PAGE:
Aristotle was a horrible scientist. He was stating ideas as absolute facts without any testing or experimentation. He happened to be wrong on many of the things he said (from mechanics to astronomy to biology), but that is irrelevant. His sin was confusing philosophy (ideas based on his ideas of beauty and abstract truth) with science (which should be based on measurement and experiment).
McGentrix
 
  2  
Reply Tue 12 Feb, 2019 06:17 pm
@maxdancona,
maxdancona wrote:

Aristotle was a horrible scientist.


compared to who?
0 Replies
 
maxdancona
 
  0  
Reply Tue 12 Feb, 2019 06:19 pm
@Fil Albuquerque,
I am really curious about what you think the "ether" is.... I am surprised you bring that up, that is an example where Philosophy was overturned by science. It was an experiment, Michelson-Morely, that overturned the idea of the "aether", and the experimenters were expecting to get the opposite result.

The philosophers said that the aether existed... and so the scientists checked and found that it didn't. Which is my point about the difference between philosophy and science.
Fil Albuquerque
 
  1  
Reply Tue 12 Feb, 2019 06:27 pm
@maxdancona,
Well space is not really empty, is it? From gluons to Hawking radiation, virtual particles pairs, etc the very fabric of space is not nothingness, a vacuum is not an actual complete void. Eventually, aether might not be what initially was thought about, but I am more inclined to believe there is one since waves like light need a medium to propagate themselves just like sound waves propagate on air.
maxdancona
 
  0  
Reply Tue 12 Feb, 2019 06:32 pm
@Fil Albuquerque,
Quote:
Eventually, aether might not be what initially was thought about, but I am more inclined to believe there is one since waves like light need a medium to propagate themselves just like sound waves propagate on air.


This is the problem with mixing philosophy and science. You are making this statement about what you are "inclined to believe". You aren't talking about the actual experiments, or the mathematics or any way to test your ideas objectively.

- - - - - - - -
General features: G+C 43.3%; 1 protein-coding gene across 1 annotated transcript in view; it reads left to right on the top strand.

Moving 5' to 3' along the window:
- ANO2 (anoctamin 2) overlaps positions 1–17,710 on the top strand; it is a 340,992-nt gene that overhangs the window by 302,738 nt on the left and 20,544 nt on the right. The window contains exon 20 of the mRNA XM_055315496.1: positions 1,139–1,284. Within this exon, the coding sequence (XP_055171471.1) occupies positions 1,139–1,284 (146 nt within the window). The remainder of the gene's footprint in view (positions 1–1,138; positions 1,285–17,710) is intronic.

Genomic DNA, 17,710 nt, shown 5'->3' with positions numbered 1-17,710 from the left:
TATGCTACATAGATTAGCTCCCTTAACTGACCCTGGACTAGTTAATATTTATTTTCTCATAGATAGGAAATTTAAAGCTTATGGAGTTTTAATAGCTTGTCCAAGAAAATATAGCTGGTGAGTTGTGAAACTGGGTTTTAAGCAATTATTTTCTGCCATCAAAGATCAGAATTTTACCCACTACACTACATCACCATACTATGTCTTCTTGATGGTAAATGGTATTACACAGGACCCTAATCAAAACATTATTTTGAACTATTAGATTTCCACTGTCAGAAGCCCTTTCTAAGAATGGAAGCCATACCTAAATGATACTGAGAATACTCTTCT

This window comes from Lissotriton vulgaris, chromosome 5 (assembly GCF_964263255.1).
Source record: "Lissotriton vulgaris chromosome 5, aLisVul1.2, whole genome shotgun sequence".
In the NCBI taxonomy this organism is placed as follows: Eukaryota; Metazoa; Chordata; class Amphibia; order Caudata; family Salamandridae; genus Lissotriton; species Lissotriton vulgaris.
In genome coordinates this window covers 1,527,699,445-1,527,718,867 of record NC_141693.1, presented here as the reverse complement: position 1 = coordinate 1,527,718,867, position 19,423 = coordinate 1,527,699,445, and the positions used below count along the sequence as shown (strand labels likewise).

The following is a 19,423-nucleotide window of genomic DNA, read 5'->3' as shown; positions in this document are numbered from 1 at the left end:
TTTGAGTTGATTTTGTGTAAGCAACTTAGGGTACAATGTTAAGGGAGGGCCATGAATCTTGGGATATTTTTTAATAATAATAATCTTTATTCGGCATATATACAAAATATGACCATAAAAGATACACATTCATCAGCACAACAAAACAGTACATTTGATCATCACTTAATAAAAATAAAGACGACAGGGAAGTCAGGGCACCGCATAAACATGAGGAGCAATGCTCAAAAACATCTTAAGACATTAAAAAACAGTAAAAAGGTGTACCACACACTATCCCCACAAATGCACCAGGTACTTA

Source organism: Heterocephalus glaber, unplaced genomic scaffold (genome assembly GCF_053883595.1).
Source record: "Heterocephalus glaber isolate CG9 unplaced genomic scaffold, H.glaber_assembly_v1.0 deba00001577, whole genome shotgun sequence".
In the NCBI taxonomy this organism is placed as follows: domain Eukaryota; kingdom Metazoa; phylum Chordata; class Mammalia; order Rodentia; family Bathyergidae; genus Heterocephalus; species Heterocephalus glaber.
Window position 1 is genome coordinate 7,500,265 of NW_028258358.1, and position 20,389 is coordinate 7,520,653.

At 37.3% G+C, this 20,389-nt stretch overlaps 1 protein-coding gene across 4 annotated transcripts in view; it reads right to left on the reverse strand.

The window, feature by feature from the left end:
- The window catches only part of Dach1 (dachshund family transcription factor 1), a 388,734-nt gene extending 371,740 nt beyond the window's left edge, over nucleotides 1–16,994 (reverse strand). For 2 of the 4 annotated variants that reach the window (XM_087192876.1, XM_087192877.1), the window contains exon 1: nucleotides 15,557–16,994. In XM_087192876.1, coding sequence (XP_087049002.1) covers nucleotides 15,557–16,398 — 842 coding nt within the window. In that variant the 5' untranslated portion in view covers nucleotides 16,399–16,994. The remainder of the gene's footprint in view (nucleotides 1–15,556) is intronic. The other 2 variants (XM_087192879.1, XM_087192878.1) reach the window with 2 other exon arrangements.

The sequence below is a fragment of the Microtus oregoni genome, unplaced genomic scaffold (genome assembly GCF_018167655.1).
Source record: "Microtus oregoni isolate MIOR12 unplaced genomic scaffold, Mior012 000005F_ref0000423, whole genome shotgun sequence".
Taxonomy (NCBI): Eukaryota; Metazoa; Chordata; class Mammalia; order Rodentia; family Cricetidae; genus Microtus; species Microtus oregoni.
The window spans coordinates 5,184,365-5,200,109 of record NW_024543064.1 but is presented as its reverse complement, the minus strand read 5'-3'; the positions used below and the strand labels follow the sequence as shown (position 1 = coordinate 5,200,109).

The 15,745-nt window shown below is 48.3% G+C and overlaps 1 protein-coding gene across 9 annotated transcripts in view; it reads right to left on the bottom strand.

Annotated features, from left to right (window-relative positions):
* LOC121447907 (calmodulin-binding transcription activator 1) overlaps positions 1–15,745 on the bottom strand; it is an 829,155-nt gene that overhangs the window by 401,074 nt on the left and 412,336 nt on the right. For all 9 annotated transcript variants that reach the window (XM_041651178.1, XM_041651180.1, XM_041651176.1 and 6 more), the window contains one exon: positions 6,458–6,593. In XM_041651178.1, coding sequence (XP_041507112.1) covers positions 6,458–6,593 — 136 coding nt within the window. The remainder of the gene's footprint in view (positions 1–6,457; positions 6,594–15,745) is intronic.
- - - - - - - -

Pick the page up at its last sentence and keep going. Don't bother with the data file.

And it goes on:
You are just taking what you feel is right and looking for anything to support your beliefs. This might be good philosophy, but it is undeniably bad science.
0 Replies
 
Fil Albuquerque
 
  0  
Reply Tue 12 Feb, 2019 06:35 pm
maxdancona
 
  1  
Reply Tue 12 Feb, 2019 06:39 pm
@Fil Albuquerque,
You using a random pseudo-science video you found on YouTube as proof of what?

This video is not science.
Fil Albuquerque
 
  0  
Reply Tue 12 Feb, 2019 06:40 pm
@maxdancona,
It is not proof of, it's good questioning, and one that science does!
maxdancona
 
  0  
Reply Tue 12 Feb, 2019 06:47 pm
@Fil Albuquerque,
Sigh...

You started out by arguing that good science is actually a form of philosophical inquiry. I don't think this is a completely absurd notion, although I do think it is wrong. I was pushing back on your original argument by pointing out the science is based on ideas that are objectively testable and repeatable, something distinctly different from philosophy.

Now you have fallen into the trap of arguing bad science from some fringe guy you found on the internet (I did check). It isn't science. Science (unlike philosophy) provides objectively testable facts meaning that statements in science are objectively right or wrong.